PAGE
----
The other area where we are see bad laws in this country is where there is poor or faulty information and we make a regulation. We rush to make laws simply because we mistook the problem. A classic example of that was revealed today in question time, when the foreign minister said:

I really do question the Deputy Leader of the Opposition seeking to make something of what is a public announcement …

  …   …   …

I think it is important not to engage in hyperbole when one is talking about climate change. I remember in 2011 when the deputy leader tried to scare the senior citizens on the Central Coast by saying that they were going to be subject to the ravages of climate change. Well, this is rather interesting. On 4 November, in relation to climate change, the Deputy Leader of the Opposition said on ABC radio that she had visited the Pacific islands:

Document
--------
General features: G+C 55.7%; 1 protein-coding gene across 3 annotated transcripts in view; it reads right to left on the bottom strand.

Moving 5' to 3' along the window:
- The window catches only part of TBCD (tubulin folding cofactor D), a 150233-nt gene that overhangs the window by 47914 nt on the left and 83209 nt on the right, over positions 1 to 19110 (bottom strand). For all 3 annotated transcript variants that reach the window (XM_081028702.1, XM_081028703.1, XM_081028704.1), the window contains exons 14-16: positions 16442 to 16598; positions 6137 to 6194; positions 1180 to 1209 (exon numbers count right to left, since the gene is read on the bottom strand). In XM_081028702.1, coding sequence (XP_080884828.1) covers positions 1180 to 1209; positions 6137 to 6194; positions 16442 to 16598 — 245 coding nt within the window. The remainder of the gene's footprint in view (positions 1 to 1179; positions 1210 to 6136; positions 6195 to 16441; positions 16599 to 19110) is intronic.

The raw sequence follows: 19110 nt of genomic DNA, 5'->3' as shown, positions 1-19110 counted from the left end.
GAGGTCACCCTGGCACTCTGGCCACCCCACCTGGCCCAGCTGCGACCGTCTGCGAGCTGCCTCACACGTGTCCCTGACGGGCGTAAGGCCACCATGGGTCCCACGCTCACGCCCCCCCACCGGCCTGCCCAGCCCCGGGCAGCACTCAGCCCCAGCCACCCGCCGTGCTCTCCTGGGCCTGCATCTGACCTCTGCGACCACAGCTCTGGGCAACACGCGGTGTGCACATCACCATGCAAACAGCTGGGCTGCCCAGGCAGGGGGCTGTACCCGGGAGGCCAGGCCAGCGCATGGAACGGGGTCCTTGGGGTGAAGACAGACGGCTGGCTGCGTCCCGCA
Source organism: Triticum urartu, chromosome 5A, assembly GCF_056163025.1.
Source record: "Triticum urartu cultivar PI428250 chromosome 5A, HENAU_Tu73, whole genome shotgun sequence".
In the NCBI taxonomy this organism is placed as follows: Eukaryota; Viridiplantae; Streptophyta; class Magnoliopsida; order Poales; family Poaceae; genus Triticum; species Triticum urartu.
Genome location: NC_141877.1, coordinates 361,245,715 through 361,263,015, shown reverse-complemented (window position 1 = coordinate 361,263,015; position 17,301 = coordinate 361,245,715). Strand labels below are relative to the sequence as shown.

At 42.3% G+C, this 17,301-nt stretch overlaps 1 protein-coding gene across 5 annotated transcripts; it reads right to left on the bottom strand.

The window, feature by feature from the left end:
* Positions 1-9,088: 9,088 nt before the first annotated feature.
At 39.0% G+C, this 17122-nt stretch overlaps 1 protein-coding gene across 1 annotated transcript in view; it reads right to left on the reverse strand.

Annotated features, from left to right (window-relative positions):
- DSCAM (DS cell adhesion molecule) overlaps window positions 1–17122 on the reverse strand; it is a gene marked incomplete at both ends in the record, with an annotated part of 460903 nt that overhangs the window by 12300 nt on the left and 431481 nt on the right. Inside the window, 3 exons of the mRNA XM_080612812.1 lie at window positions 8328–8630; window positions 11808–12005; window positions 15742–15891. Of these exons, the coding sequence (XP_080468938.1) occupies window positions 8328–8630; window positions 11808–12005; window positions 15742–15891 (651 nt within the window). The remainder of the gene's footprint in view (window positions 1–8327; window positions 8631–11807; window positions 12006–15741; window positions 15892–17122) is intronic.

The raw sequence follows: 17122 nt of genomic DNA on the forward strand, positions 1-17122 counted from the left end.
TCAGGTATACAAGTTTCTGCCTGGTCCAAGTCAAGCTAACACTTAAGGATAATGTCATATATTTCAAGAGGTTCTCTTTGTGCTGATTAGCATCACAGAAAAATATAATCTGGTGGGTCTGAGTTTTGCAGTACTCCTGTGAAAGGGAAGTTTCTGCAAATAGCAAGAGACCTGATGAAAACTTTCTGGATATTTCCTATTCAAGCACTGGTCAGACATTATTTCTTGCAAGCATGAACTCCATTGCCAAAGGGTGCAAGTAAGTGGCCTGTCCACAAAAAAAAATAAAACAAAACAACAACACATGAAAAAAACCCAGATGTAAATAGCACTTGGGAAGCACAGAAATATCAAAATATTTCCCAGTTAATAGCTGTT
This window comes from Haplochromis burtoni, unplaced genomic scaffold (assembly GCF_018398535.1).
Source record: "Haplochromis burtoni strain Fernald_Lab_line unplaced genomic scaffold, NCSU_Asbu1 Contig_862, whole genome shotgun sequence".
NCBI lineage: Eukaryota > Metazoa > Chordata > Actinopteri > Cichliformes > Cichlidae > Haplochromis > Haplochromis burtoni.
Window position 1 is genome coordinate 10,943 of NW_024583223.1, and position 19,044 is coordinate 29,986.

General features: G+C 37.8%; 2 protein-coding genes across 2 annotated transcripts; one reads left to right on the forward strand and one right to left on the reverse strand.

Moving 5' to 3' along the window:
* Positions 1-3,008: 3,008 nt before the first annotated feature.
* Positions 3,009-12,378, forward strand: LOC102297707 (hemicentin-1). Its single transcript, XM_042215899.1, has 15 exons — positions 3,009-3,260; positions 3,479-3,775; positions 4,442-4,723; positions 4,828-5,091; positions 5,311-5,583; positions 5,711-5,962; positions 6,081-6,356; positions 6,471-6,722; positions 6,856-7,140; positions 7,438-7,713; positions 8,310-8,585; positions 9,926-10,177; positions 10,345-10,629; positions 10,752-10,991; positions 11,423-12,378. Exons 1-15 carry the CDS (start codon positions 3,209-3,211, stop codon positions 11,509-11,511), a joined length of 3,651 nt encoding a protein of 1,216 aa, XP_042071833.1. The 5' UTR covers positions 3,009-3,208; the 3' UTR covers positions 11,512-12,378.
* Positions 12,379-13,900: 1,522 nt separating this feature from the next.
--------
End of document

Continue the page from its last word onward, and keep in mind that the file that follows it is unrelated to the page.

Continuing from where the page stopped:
… to see, well, where an island used to be, the island of Eneko—an island that had a home on it, a garden, spread fruit trees, palm trees, it's just literally disappeared into the sea.

She said, 'literally disappeared into the sea'. That was news to me. That was certainly news to the post. That was certainly news to the residents of Eneko. Colleagues might be interested to see the island of Eneko.

I went back and thought I would see what is actually on this island of Eneko. Today, there is a place on the island called Eneko Island Getaway, and I will quote from their brochure—and this is an island that is supposed to have disappeared into the sea.